Follow all news at www.deltastate.edu as developments continue with international partner universities.

Delta Jewels with Alysia Burton Steele, Dr. Rolando Herts, and Jacqueline Dace, former project manager of the Mississippi Civil Rights Museum at the 2015 Winning the Race conference. The Delta Jewels oral history partnership program will return to Delta State on Wednesday, February 17.

MDNHA, Delta Center honor Black History Month with Delta Jewels partners

By | Community, Delta Center | No Comments

The Mississippi Delta National Heritage Area’s Delta Jewels Oral History Partnership has yielded a series of events promoting oral history education and awareness. These events have commemorated the 2016 National Park Service Centennial, which aims to engage diverse communities and develop lifelong connections with the public, especially youth.

The MDNHA continues its celebration of the NPS Centennial through the Delta Jewels Oral History Partnership. In February, the MDNHA is presenting the following oral history partnership programs in honor of Black History Month:

 Wednesday, February 17, hosted by the Diversity Committee at Delta State University

 Thursday, February 25, hosted by the Southern Cultural Heritage Foundation in Vicksburg

 Friday, February 26, hosted by the Alcorn State University Wesley Foundation to be held in Norman

The Delta Jewels Oral History Partnership was formed in 2015 and features “Delta Jewels: In Search of My Grandmother’s Wisdom,” a collection of oral histories and photographs of African American church mothers from the Mississippi Delta by Pulitzer Prize-winning photojournalism professor Alysia Burton Steele from the University of Mississippi. Since that time, Delta Jewels has been entered into the Library of Congress.

Steele also has been selected to receive the Preserver of Mississippi Culture Award from the Mississippi Humanities Council on Friday, February 12 at the Old Capitol Museum in Jackson. Dr. Rolando Herts, director of the MDNHA and The Delta Center for Culture and Learning, nominated Steele for the award.

“I am so grateful that the Mississippi Delta National Heritage Area, The Delta Center, and the Mississippi Humanities Council see the importance of this work,” said Steele. “I partnered with the MDNHA to share oral histories throughout the state. This has helped spread the message that all of our elders – regardless of race, place, or gender – have voices and stories that need to be heard and collected by the next generation. By doing this, we all can be preservers of Mississippi culture.”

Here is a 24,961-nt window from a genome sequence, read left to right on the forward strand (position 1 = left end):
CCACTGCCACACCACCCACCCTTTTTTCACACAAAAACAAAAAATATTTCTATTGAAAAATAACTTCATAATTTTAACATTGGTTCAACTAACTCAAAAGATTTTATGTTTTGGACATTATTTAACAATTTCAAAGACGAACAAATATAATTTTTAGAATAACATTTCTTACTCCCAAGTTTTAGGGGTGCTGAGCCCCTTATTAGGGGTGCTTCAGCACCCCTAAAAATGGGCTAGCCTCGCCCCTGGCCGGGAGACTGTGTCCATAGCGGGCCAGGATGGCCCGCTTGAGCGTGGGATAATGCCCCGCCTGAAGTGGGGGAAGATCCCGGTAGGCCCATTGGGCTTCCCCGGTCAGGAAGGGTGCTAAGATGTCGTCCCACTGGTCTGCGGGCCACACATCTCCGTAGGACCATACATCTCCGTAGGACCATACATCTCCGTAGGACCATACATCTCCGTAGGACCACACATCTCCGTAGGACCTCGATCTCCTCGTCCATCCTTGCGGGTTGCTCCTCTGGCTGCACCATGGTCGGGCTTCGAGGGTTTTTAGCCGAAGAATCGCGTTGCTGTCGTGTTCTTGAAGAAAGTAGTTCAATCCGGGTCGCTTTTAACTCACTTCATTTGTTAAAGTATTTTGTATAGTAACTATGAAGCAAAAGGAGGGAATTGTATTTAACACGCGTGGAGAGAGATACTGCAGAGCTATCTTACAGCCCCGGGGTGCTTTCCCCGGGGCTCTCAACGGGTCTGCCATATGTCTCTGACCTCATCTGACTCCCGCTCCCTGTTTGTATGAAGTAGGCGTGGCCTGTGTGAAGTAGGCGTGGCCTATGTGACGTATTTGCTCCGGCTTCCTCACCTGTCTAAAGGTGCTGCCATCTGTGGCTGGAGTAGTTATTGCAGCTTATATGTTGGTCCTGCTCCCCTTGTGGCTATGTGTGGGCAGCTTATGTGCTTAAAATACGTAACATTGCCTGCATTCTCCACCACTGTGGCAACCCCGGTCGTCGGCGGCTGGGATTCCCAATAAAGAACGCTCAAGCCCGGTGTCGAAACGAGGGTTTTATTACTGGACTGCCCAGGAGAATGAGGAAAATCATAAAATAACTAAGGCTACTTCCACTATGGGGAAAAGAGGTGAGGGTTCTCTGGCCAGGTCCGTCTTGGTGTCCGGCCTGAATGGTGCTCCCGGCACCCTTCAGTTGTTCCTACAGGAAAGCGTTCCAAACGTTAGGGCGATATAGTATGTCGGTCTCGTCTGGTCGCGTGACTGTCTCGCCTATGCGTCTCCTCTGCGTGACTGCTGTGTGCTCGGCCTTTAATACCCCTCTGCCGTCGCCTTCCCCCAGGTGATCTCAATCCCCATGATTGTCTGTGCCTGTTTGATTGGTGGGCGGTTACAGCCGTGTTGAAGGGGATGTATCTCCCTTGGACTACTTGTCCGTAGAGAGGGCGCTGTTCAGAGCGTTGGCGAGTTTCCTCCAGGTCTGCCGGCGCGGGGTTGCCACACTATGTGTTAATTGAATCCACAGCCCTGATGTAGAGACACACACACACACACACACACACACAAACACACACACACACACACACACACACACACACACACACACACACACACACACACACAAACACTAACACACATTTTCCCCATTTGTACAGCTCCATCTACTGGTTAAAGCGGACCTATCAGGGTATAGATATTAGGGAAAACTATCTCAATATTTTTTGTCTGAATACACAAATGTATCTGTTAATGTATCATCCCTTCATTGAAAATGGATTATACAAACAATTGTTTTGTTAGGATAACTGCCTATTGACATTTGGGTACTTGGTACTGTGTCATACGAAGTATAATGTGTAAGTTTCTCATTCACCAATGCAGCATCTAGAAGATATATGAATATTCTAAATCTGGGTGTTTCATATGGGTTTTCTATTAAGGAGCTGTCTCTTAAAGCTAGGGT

The partnership has engaged over 500 Delta residents and visitors through community gatherings in Clarksdale, Charleston, Indianola, Yazoo City, Ruleville, and Mound Bayou, as well as Mississippi Valley State University in Itta Bena. Another program was held recently at Jackson State University in collaboration with the Fannie Lou Hamer Institute @ COFO and the Margaret Walker Center.

“We are very pleased that there is ongoing demand for the Delta Jewels oral history programs,” said Herts. “Based on the positive feedback that we have received so far, it is clear that these programs have tremendous educational and cultural value that resonate with communities in and outside of the Delta region.”

Stacey Massey, Executive Director of the Southern Cultural Heritage Foundation, is excited about hosting a Delta Jewels program in Vicksburg.

“The Southern Cultural Heritage Foundation is thrilled to play host to the Delta Jewels Oral History Partnership,” said Massey. “We are honored to provide a space where these oral histories and portraits will be shared with those in the Vicksburg community.”

This will be the second time that a Delta Jewels program has been presented at Delta State and the first time at Alcorn State. Alcorn State is the oldest public historically black land-grant institution in the United States and is included on the board of the Mississippi Delta National Heritage Area.

To learn more about hosting a Delta Jewels Oral History Partnership, contact Rolando Herts at rherts@deltastate.edu, or call The Delta Center at 662-846-4311.

The MDNHA is a partnership between the people of the Mississippi Delta and the National Park Service. The area was designated by U.S. Congress in 2009 and is governed by a board of directors representing agencies and organizations defined in the congressional legislation. More information about the MDNHA, including the complete approved management plan, is available at www.msdeltaheritage.com.

The mission of The Delta Center is to promote greater understanding of Mississippi Delta culture and history and its significance to the world through education, partnerships and community engagement. The Delta Center serves as the management entity of the MDNHA and is the home of the International Delta Blues Project. For more information, visit http://www.deltastate.edu/academics/delta-center-for-culture-and-learning/.


Admitted students invited to Delta State Family Dinner

By | Students | No Comments

The Office of Admissions is hosting a series of events for admitted students and transfer applicants called “Delta State Family Dinner.”

Admitted students and transfer applicants across the region have been invited to have dinner with university representatives, future classmates and alumni. They will also receive an exclusive Delta State t-shirt. Dinners are being hosted in territories across the state where a concentrated amount of admitted students are located. RSVPs may be emailed to admissions@deltastate.edu.

Admitted students and their family in the Cleveland area are invited to The Warehouse February 9 at 5:30 p.m.

“We want to do something special to recognize our future Statesmen. Hosting a family dinner will let them know how excited we are to welcome them to campus,” said Diana McLemore, admissions recruiter for the Delta area.